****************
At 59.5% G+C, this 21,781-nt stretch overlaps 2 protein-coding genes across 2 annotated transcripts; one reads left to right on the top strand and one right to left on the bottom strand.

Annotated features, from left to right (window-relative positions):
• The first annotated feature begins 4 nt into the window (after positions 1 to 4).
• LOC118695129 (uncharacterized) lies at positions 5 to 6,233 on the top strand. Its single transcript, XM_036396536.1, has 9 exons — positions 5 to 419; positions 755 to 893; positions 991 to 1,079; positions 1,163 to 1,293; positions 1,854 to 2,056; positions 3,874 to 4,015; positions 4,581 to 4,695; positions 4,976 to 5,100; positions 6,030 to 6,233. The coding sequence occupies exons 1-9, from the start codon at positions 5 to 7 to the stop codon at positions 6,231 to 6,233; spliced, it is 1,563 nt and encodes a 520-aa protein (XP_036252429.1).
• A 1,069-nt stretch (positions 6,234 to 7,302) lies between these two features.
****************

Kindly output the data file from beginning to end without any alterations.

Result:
At 59.5% G+C, this 21,781-nt stretch overlaps 2 protein-coding genes across 2 annotated transcripts; one reads left to right on the top strand and one right to left on the bottom strand.

Annotated features, from left to right (window-relative positions):
• The first annotated feature begins 4 nt into the window (after positions 1 to 4).
• LOC118695129 (uncharacterized) lies at positions 5 to 6,233 on the top strand. Its single transcript, XM_036396536.1, has 9 exons — positions 5 to 419; positions 755 to 893; positions 991 to 1,079; positions 1,163 to 1,293; positions 1,854 to 2,056; positions 3,874 to 4,015; positions 4,581 to 4,695; positions 4,976 to 5,100; positions 6,030 to 6,233. The coding sequence occupies exons 1-9, from the start codon at positions 5 to 7 to the stop codon at positions 6,231 to 6,233; spliced, it is 1,563 nt and encodes a 520-aa protein (XP_036252429.1).
• A 1,069-nt stretch (positions 6,234 to 7,302) lies between these two features.